The end of the ar­ro­gance

The Washington Post Sunday - - SPORTS - Thomas Boswell thomas.boswell@wash­

Thomas Boswell on the de­par­ture of Steve Spurrier, a big win­ner and big per­son­al­ity.

Since Steve Spurrier an­nounced his res­ig­na­tion as South Car­olina foot­ball coach on Mon­day, many of us have felt a sense of loss. Who’s left to say how sorry he feels about all those books that got burned up in a fire in the Auburn li­brary, es­pe­cially the “15 of ’em [that] hadn’t been col­ored yet”?

Who’s left to taunt a fu­ture Hall of Famer by ob­serv­ing “I guess Pey­ton [Man­ning] is com­ing back [for his se­nior year at Ten­nessee] so he can be three-time MVP of the Cit­rus Bowl”?

This month, stiff, per­son­al­i­ty­chal­lenged coaches such as Mary­land foot­ball man­nequin Randy Ed­sall and the Nats’ Matt Wil­liams are get­ting fired. If be­ing bor­ing doesn’t save your job, they would have been smart for them to have at least stood up and shown who they were.

Yet how many still do? Davey John­son, a base­ball ver­sion of Spurrier, also re­tired at 70. We’ll wait a while be­fore an­other man­ager gets to the park af­ter his play­ers be­cause he’s go­ing to fin­ish all 18 holes. John­son would show you the grip he used on his 2-iron to kill a poi­sonous snake in mid-strike. Do you be­lieve that? Well, a reporter from Ja­pan once asked John­son a ques­tion in English — and Davey an­swered in Ja­panese.

This dark day’s been com­ing for a while. I once no­ticed that the joy, the fun and the icon­o­clasm were dis­ap­pear­ing from sports. Al­most ev­ery pro coach or man­ager, and col­lege foot­ball coaches, too, seemed like cor­po­rate man­agers: ter­ri­fied of los­ing their jobs, muz­zled and stunted for life.

So I took the pulse of coaches who had taken teams to the Su­per Bowl.

“If you’re not a pup­pet, you’re in trou­ble,” said one.

“You’re the dummy, and some­body else pulls the strings,” said an­other. “Vince Lom­bardi could never make it now.”

“You’re best off if you either haven’t got a per­son­al­ity or know how to hide it,” a third vol­un­teered.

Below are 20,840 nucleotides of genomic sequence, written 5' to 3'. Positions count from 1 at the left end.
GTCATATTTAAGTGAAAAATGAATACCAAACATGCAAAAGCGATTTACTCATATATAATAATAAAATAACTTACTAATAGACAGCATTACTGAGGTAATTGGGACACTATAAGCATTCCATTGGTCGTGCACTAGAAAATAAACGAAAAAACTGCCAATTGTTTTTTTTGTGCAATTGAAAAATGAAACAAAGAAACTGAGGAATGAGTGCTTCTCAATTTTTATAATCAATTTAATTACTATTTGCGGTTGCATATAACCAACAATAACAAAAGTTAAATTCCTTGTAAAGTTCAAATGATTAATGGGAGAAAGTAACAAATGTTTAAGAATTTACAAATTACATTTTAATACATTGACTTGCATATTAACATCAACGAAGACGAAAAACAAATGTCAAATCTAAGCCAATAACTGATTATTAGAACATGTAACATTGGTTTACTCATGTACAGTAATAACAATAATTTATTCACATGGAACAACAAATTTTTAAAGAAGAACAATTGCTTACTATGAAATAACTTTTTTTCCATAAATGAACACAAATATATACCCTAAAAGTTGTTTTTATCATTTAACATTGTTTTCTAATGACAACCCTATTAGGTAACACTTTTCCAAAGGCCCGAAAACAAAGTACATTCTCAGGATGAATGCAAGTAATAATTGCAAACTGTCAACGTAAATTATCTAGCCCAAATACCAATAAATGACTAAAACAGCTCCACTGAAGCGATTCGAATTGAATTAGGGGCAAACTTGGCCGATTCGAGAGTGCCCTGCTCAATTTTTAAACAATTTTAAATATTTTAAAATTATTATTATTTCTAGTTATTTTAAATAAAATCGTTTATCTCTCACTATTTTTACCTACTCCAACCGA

Those opin­ions, by the way, were shared (and pub­lished in the Post) in 1980. (The speak­ers? Ge­orge Allen, Hank Stram and Bud Grant.)

The rea­son we should cel­e­brate Spurrier’s edgy, amused, comin’-to-getcha ca­reer — from Heis­man Tro­phy win­ner to col­lege coach­ing icon, with a 12-20 stop in the NFL witn Wash­ing­ton along the way — is not be­cause he’s the last of a dy­ing col­or­ful breed. It’s be­cause his full-of-life kind is al­ways en­dan­gered. And the part of us that is like him — still got some spunk, don’t tread on me — is al­ways un­der fire, too.

En­joy­ing your life, lov­ing your work but not be­ing a slave to it — and keep­ing your “what-the-hell” alive — is a bat­tle in ev­ery gen­er­a­tion and in ev­ery year. We all have dif­fer­ent amounts of Spurrier in us. But “any” is of­ten too much for so­ci­ety. Joy is of­ten an inch from in­sub­or­di­na­tion. Hu­mor lives next door to “edge,” which is only a block away from dan­ger.

In­di­vid­u­als of­ten cut us slack. But those same peo­ple in a group — in gov­ern­ments, in­sti­tu­tions, leagues, teams where a mesh of rules is needed — of­ten don’t. That’s just how it works. Fear that our can­did words (or tweets) may be thrown in our faces by the bit­ter, the cyn­i­cal or the anony­mous is hardly new. The crimp­ing of de­light, of idle play or just of time to re­vive the spirit never goes away.